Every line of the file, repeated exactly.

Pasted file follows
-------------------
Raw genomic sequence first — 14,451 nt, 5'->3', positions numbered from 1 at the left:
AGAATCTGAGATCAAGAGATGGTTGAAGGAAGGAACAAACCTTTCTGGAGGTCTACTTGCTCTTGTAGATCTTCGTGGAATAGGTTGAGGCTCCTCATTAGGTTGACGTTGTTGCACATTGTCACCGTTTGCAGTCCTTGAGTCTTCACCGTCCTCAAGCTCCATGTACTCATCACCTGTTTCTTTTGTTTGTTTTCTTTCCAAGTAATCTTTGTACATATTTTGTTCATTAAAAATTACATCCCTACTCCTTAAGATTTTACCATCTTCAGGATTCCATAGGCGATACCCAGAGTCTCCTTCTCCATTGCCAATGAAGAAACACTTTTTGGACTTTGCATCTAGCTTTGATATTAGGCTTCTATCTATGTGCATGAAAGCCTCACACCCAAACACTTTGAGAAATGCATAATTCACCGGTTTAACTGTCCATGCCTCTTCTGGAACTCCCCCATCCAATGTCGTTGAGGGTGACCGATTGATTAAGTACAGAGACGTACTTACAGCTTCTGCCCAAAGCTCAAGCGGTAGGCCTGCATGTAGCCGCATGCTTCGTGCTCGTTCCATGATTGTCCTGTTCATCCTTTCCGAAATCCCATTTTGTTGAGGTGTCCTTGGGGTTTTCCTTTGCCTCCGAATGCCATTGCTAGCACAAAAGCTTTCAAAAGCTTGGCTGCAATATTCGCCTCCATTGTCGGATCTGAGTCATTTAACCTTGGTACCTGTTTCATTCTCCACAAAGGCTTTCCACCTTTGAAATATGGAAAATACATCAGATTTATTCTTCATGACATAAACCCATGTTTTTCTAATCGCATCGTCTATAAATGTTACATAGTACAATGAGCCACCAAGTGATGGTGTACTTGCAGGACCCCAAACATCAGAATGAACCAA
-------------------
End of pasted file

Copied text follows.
Raw genomic sequence first — 14,451 nt, 5'->3', positions numbered from 1 at the left:
AGAATCTGAGATCAAGAGATGGTTGAAGGAAGGAACAAACCTTTCTGGAGGTCTACTTGCTCTTGTAGATCTTCGTGGAATAGGTTGAGGCTCCTCATTAGGTTGACGTTGTTGCACATTGTCACCGTTTGCAGTCCTTGAGTCTTCACCGTCCTCAAGCTCCATGTACTCATCACCTGTTTCTTTTGTTTGTTTTCTTTCCAAGTAATCTTTGTACATATTTTGTTCATTAAAAATTACATCCCTACTCCTTAAGATTTTACCATCTTCAGGATTCCATAGGCGATACCCAGAGTCTCCTTCTCCATTGCCAATGAAGAAACACTTTTTGGACTTTGCATCTAGCTTTGATATTAGGCTTCTATCTATGTGCATGAAAGCCTCACACCCAAACACTTTGAGAAATGCATAATTCACCGGTTTAACTGTCCATGCCTCTTCTGGAACTCCCCCATCCAATGTCGTTGAGGGTGACCGATTGATTAAGTACAGAGACGTACTTACAGCTTCTGCCCAAAGCTCAAGCGGTAGGCCTGCATGTAGCCGCATGCTTCGTGCTCGTTCCATGATTGTCCTGTTCATCCTTTCCGAAATCCCATTTTGTTGAGGTGTCCTTGGGGTTTTCCTTTGCCTCCGAATGCCATTGCTAGCACAAAAGCTTTCAAAAGCTTGGCTGCAATATTCGCCTCCATTGTCGGATCTGAGTCATTTAACCTTGGTACCTGTTTCATTCTCCACAAAGGCTTTCCACCTTTGAAATATGGAAAATACATCAGATTTATTCTTCATGACATAAACCCATGTTTTTCTAATCGCATCGTCTATAAATGTTACATAGTACAATGAGCCACCAAGTGATGGTGTACTTGCAGGACCCCAAACATCAGAATGAACCAA